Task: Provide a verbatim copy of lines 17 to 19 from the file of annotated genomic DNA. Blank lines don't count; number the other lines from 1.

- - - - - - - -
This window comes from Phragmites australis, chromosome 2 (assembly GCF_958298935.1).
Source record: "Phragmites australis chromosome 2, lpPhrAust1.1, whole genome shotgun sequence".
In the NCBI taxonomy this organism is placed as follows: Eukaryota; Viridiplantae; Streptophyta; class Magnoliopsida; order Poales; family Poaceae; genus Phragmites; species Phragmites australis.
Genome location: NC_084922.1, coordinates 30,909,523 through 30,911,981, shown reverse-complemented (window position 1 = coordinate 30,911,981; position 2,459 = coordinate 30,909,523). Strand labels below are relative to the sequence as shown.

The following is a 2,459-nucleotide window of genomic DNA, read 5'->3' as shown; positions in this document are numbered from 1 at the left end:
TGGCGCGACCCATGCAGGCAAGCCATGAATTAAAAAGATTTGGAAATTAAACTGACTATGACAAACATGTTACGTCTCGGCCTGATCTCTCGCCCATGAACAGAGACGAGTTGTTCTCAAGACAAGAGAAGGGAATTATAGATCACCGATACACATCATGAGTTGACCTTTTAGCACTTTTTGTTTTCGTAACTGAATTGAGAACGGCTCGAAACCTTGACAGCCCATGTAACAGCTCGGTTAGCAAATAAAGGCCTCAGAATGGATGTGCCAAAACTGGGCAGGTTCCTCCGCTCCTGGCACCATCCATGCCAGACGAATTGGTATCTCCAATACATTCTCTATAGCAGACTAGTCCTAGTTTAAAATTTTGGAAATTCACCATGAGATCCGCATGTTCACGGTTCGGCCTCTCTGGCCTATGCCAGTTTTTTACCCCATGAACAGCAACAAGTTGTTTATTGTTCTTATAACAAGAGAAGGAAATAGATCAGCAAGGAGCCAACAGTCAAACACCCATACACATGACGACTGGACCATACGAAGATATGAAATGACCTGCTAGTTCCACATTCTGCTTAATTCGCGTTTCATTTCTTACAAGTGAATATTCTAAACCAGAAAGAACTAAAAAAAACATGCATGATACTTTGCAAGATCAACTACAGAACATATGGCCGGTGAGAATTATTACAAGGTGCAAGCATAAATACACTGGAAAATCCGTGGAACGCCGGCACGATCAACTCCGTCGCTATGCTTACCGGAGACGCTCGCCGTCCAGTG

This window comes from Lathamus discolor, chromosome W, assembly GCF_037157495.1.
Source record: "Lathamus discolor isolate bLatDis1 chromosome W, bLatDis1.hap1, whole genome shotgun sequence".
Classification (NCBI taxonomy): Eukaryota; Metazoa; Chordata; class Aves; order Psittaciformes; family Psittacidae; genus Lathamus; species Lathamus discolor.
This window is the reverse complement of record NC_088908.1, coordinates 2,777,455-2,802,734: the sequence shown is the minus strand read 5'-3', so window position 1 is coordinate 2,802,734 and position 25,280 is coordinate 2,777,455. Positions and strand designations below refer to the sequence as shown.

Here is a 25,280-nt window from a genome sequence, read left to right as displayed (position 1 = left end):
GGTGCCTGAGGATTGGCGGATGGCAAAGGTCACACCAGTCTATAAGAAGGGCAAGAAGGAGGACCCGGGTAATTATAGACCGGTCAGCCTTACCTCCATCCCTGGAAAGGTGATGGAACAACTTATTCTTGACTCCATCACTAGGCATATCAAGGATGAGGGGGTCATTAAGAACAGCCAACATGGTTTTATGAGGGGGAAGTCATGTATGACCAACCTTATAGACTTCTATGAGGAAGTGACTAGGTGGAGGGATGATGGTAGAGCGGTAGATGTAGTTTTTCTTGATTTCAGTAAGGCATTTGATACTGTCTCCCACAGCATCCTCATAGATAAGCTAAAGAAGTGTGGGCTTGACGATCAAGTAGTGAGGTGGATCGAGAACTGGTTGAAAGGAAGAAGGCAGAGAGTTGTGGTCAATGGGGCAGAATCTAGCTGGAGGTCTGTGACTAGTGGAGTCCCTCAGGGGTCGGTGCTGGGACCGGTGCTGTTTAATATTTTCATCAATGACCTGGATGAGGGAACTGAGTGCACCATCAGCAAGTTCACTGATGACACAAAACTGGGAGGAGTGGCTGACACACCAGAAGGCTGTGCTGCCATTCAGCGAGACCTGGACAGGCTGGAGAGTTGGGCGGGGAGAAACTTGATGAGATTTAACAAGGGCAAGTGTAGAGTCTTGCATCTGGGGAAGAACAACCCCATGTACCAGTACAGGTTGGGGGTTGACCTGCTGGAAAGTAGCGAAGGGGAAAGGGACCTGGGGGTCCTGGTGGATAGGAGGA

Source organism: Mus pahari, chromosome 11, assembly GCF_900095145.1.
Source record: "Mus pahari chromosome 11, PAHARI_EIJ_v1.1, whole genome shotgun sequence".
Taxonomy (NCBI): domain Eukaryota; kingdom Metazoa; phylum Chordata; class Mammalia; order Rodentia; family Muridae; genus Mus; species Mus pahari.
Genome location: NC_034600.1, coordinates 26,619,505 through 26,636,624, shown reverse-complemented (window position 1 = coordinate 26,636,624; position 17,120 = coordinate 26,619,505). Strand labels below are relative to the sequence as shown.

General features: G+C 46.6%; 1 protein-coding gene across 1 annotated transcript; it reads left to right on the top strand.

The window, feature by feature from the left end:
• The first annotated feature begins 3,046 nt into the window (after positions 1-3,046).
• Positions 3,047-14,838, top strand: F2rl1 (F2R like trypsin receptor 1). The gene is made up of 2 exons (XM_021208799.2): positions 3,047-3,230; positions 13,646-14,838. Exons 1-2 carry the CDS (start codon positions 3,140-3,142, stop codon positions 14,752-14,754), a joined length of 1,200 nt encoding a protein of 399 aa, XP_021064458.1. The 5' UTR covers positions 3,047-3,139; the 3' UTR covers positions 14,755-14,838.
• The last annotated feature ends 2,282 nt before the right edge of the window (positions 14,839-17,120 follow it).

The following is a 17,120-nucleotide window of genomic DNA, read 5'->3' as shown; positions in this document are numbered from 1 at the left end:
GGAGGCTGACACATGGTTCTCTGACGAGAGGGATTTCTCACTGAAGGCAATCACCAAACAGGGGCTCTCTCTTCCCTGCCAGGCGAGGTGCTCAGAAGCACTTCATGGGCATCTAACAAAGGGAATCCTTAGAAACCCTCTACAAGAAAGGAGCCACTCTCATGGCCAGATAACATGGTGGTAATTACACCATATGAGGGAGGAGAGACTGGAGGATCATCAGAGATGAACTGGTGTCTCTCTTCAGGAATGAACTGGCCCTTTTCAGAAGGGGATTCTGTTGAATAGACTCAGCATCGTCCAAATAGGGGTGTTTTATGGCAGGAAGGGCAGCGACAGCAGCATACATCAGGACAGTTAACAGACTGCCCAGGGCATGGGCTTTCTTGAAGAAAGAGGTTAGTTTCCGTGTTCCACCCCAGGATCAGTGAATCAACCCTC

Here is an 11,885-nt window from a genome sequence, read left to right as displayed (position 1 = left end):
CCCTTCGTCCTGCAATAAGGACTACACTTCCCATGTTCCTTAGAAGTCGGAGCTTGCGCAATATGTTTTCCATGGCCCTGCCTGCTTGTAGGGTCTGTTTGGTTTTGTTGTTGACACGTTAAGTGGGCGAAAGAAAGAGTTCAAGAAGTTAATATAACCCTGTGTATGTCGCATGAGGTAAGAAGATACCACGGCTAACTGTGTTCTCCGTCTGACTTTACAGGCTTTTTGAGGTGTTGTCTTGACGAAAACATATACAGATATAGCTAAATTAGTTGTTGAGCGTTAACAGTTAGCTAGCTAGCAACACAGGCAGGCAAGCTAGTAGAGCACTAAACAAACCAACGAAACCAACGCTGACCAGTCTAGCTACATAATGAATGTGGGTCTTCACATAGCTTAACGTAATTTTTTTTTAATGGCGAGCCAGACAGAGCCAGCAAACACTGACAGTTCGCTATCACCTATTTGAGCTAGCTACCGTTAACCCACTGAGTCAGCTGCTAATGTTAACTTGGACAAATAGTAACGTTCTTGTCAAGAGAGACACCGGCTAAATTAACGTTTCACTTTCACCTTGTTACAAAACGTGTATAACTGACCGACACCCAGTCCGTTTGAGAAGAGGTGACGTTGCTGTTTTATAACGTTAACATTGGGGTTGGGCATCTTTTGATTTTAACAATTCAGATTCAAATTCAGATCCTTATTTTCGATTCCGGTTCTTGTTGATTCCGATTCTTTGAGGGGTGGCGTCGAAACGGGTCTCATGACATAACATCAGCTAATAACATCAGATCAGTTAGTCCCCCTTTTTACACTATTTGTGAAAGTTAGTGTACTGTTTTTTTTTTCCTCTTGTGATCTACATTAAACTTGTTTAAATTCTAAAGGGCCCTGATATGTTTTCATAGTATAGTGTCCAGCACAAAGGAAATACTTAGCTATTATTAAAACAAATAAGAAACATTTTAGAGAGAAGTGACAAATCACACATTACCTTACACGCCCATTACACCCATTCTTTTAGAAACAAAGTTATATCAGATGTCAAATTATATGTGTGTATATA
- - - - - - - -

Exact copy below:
General features: G+C 46.6%; 1 protein-coding gene across 1 annotated transcript; it reads left to right on the top strand.

The window, feature by feature from the left end:
• The first annotated feature begins 3,046 nt into the window (after positions 1-3,046).